Florian Hett

Postdoctoral Researcher (Akademischer Rat a. Zt.)
Goethe University Frankfurt - Management and Microeconomics Group

PhD Economics, University of Mainz, 2014
Diploma Economics, University of Mainz, 2009
Curriculum Vitae

Goethe Faculty of Economics and Business
Department Management and Microeconomics (MM)
Frankfurt Laboratory for Experimental Economic Research (FLEX)

Research interests

Most of my projects and papers deal with the impact of the social environment on individual decision making. My work is primarily (but not exclusively) empirical, using both, self-collected (experimental and survey) as well as observational data. Major topics I am currently working on are endogenous social identity through self-categorization, behavior in dynamic contests and preference heterogeneity. I have also worked on issues in financial economics.


Hett, Florian and Alexander Schmidt. "Bank Rescues and Bailout Expectations: The Erosion of Market Discipline During the Financial Crisis"
Journal of Financial Economics, accepted for publication. http://dx.doi.org/10.2139/ssrn.2018830

We design a novel test for changes in market discipline based on the relation between firm-specific risk, credit spreads, and equity returns. We use our method to analyze the evolution of bailout expectations during the recent financial crisis. We find that bailout expectations peaked in reaction to government interventions following the failure of Lehman Brothers, and returned to pre-crisis levels following the initiation of the Dodd-Frank Act. We do not find such changes in market discipline for non-financial firms. Finally, market discipline is weaker for government-sponsored enterprises (GSEs) and systemically important banks (SIBs) than for investment banks.

Bernard, Mark, Florian Hett, and Mario Mechtel. "Social Identity and Social Free Riding"
European Economic Review, forthcoming. http://dx.doi.org/10.1016/j.euroecorev.2016.01.001

We model individual identification choice as a strategic group formation problem. When choosing a social group to identify with, individuals appreciate high social status and a group stereotype to which they have a small social distance. A group's social status and stereotype are shaped by the (exogenous) individual attributes of its members and hence endogenous to individuals' choices. Unless disutility from social distance is strong enough, this creates a strategic tension as individuals with attributes that contribute little to group status would like to join high-status groups, thereby diluting the latters' status and changing stereotypes. Such social free-riding motivates the use of soft exclusion technologies in high-status groups, which provides a unifying rationale for phenomena such as hazing rituals, charitable activities or status symbols that is not taste-based or follows a standard signaling mechanism.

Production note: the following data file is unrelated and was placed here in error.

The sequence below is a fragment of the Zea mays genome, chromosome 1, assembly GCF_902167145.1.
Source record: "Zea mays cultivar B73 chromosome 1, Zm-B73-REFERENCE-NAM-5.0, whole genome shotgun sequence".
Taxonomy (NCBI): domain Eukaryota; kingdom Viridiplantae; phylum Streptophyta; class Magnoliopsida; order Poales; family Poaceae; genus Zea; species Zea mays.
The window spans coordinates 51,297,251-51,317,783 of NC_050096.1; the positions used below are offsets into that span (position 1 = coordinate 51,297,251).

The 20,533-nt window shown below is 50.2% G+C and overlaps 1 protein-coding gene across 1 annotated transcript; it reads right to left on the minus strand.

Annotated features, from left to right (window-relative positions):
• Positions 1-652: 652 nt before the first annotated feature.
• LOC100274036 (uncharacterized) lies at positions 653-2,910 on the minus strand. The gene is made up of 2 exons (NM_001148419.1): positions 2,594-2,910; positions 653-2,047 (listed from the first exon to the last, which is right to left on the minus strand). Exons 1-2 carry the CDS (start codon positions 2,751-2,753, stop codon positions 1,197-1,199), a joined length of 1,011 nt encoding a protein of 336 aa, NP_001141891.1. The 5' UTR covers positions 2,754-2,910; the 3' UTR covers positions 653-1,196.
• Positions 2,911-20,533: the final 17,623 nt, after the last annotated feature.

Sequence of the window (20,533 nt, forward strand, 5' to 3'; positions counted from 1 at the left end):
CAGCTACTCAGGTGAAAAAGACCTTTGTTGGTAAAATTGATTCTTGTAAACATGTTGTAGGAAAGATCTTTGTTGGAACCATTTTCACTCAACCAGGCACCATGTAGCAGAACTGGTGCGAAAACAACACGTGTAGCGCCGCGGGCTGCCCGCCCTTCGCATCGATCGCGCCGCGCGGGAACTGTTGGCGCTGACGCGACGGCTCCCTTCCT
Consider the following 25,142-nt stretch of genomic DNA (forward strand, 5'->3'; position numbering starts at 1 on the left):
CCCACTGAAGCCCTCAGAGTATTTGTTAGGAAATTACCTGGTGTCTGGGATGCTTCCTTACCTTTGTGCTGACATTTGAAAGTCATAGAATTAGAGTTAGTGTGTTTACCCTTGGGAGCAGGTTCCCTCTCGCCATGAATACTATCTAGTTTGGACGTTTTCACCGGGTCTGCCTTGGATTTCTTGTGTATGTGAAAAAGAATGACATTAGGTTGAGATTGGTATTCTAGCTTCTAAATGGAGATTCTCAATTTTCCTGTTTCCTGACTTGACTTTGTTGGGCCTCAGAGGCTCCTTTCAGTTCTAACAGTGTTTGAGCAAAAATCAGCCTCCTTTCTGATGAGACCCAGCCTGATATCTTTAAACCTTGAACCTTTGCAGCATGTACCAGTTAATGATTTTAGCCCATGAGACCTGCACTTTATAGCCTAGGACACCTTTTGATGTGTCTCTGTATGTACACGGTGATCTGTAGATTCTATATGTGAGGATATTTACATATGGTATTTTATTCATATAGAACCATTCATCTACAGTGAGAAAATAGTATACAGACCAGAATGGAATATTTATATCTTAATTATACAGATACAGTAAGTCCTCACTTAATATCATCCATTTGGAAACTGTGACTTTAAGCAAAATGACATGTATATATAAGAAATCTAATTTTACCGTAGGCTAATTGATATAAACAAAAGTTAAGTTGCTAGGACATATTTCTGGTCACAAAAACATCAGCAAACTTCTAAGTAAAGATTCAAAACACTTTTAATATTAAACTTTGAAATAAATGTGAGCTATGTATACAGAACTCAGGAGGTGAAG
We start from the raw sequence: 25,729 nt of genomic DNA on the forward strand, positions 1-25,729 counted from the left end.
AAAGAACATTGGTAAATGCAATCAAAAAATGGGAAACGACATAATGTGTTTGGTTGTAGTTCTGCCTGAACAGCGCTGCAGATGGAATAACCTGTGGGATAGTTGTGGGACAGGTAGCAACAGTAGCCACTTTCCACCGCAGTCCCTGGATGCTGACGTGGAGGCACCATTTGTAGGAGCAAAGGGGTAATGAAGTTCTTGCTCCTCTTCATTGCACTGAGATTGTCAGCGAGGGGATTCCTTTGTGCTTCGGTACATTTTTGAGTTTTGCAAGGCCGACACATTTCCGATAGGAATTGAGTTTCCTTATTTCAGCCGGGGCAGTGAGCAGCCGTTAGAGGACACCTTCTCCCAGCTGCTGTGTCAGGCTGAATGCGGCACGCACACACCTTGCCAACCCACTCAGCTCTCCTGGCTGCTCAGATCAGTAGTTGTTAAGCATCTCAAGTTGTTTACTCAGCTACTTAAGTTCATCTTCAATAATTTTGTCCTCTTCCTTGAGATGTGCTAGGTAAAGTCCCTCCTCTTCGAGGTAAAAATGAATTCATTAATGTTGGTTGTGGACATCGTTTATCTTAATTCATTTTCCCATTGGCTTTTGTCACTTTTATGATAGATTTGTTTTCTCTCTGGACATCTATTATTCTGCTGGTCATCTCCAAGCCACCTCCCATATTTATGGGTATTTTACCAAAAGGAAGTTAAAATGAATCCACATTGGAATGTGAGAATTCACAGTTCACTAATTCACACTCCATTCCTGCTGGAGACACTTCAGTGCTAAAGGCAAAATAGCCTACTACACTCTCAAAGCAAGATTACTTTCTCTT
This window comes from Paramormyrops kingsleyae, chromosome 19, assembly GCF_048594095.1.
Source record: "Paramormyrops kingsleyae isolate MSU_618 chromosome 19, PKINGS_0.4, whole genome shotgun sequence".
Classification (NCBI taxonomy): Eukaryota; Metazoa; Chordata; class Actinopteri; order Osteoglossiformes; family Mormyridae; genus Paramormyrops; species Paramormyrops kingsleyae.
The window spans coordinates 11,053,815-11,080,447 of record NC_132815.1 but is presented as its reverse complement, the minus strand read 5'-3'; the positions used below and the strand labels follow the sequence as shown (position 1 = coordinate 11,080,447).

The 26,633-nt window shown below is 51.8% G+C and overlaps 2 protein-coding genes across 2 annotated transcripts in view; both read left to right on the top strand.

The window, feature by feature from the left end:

Girard, Yann, Florian Hett, and Daniel Schunk. "How Individual Characteristics Shape the Structure of Social Networks"
Journal of Economic Behavior and Organization. 115 (2015), 197-216. http://dx.doi.org/10.1016/j.jebo.2014.12.005

We study how students’ social networks emerge by documenting systematic patterns in the process of friendship formation of incoming students; these students all start out in a new environment and thus jointly create a new social network. As a specific novelty, we consider cooperativeness, time and risk preferences – elicited experimentally – together with factors like socioeconomic and personality characteristics. We find a number of robust predictors of link formation and of the position within the social network (local and global network centrality). In particular, cooperativeness has a complex association with link formation. We also find evidence for homophily along several dimensions. Finally, our results show that despite these systematic patterns, social network structures can be exogenously manipulated, as we find that random assignments of students to groups on the first two days of university impacts the students’ friendship formation process.

Hett, Florian, Markus Kröll, and Mario Mechtel. "Choosing Who You Are: The Structure and Behavioral Effects of Revealed Identification Preferences"

Recent studies have shown that differences in individuals' social identity explain differences in behavior. But where do differences in social identity come from? Theory claims that identification allows people to affect their social identity by \textit{choosing} who they are. Accordingly, this paper treats social identity as a choice and analyzes its behavioral effects. We find identification to be systematically related to behavioral heterogeneity in group-specific social preferences. In a first step, we measure identification preferences using a revealed preference approach in a laboratory experiment. Confirming social identity theory, participants reveal a stronger identification preference for groups that have a higher social status and to which they have a smaller social distance. In a second step, we analyze how identification affects subsequent behavior. Between- as well as within-subject heterogeneity in identification preferences explains corresponding heterogeneity in group-specific dictator games. Overall, our paper documents the importance of identification as a choice and its relevance for explaining the frequently observed heterogeneity in identity-related behavior.

Girard, Yann and Florian Hett. "Competitiveness in Dynamic Contests: Evidence from combined field and lab data"
Winner of the Unicredit & Universities Best Paper Award on ”Behavioral Organizational Economics”

Hett, Florian. "Heterogeneity in Dynamic Contests: Empirical Evidence from a Gaming App"